What this means to our expedition is...well, it is on a thin edge right now. Greg and the crew are very keen for us to keep going but we need another competent crew person to keep going. This is obviously a high order as there are few at this time of year with qualifications and availability. We also require permission from the South Georgian officials in order to consider other options of carrying out the expedition. In short, we are feeling a lot is hanging on a fine line as our limited weather window begins to wain. Everyone in town, including the officials, is thinking up sailors and giving us a hand. It has been wonderful to experience the kindness and effusive hospitality of this community. For this, we are so grateful.

We had a pleasant few hours today to lift our spirits with an heartwarming visit with our friends who work on a cruise ship that was in town for the day and on which we have both worked. They graciously offered to give us a lift but that still does not get our safety yacht there but was sorely tempting as a fast and smooth ride down. We are also looking at plan B's and have talked out all situations and variables including what it would mean to nix the expedition or change locations. It would be devastating but it has to be considered as a very real option right now. We are clinging to a glimmer of hope and are still trying to get there safely and responsibly to carry on with Hayley's dream and expedition goal.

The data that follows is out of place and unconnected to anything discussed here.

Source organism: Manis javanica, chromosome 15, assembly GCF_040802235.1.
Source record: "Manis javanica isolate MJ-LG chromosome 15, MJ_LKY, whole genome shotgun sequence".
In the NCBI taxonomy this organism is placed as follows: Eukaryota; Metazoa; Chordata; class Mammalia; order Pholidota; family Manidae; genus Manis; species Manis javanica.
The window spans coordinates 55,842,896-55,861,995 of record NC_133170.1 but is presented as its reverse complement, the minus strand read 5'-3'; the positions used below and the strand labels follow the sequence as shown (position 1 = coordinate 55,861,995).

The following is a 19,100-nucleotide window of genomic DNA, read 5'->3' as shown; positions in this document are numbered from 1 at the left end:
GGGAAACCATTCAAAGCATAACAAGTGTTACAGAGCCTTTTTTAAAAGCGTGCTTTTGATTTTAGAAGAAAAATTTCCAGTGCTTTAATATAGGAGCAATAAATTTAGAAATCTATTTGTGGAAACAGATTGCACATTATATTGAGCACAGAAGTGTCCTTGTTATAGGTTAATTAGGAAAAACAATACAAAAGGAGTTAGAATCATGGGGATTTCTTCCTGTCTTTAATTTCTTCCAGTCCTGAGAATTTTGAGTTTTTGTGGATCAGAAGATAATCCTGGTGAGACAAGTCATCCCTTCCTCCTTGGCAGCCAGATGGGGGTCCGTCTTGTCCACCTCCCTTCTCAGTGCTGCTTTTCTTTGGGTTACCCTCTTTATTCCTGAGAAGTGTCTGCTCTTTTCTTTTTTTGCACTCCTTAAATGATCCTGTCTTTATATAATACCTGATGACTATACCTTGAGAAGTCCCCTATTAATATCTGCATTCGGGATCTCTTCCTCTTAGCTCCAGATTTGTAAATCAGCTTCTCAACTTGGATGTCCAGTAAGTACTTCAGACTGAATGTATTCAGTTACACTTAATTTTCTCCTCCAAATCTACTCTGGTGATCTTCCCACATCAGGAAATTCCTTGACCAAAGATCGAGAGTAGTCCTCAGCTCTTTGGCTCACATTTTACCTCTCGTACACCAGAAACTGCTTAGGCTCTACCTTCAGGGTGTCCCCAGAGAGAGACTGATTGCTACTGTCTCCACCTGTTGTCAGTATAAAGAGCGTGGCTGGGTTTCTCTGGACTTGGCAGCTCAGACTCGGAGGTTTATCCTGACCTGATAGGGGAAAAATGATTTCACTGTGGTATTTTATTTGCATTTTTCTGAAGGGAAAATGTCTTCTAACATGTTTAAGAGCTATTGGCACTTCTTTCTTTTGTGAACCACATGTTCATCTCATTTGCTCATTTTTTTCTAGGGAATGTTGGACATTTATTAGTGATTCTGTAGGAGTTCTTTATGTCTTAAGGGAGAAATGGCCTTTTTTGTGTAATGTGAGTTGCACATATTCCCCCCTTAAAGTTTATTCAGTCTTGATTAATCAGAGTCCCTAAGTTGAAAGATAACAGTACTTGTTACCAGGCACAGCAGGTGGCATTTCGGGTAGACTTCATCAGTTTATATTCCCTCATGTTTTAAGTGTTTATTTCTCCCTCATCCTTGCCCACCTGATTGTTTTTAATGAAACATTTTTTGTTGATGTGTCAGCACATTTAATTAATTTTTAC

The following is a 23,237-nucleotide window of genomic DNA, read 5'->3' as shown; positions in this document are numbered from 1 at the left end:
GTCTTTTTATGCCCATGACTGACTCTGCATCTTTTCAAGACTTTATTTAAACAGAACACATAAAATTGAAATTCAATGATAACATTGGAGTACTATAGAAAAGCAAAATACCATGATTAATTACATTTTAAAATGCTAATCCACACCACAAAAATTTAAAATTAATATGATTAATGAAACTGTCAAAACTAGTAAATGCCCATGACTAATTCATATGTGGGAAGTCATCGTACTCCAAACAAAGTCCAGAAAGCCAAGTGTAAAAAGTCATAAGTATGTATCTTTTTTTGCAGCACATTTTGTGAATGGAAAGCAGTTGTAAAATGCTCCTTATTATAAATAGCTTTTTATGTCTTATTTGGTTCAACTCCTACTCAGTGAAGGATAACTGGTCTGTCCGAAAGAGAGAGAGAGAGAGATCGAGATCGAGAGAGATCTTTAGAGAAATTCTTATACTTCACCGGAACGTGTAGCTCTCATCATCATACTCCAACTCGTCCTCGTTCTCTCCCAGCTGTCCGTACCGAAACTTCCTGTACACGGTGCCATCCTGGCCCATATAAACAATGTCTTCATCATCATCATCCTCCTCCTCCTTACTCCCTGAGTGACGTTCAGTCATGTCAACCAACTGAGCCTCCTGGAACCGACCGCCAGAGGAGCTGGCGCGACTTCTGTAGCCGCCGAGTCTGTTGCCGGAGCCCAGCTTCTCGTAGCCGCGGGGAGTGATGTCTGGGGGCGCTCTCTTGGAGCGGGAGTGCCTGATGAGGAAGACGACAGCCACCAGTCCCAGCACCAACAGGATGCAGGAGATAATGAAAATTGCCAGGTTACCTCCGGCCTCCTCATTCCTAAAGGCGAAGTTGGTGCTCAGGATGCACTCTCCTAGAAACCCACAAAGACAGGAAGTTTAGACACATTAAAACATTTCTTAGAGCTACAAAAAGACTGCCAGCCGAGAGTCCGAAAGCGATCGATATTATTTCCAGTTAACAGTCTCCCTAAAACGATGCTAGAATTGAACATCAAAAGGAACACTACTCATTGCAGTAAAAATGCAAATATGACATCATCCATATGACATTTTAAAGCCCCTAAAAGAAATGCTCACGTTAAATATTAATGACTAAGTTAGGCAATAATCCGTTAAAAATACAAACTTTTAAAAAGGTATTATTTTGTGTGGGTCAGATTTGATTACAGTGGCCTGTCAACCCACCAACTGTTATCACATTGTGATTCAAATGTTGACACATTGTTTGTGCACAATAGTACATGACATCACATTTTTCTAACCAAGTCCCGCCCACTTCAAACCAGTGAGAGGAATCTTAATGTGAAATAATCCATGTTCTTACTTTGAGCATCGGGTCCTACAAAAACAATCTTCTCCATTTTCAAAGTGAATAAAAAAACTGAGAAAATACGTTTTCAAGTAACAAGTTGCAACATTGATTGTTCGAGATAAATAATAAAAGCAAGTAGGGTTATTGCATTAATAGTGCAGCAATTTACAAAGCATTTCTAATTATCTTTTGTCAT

Well, that is the gist of our situation. Will do my best to keep you all posted as the next few days and hours unfold showing where our adventure will lead us next. Much love and heartfelt appreciation for the encouraging emails that have been coming. They mean a lot right now. It has been stressful on a lot of levels but we are all coming out of it as best as we can, spirits are still high, and we are most grateful that Greg is okay now. Till very soon,

Beth Anne

1 comment:

  1. Well, your adventure of a lifetime has been more adventure than you bargained for!! We pray for your safety. Looking forward to the next post! Karen, Mike and girls.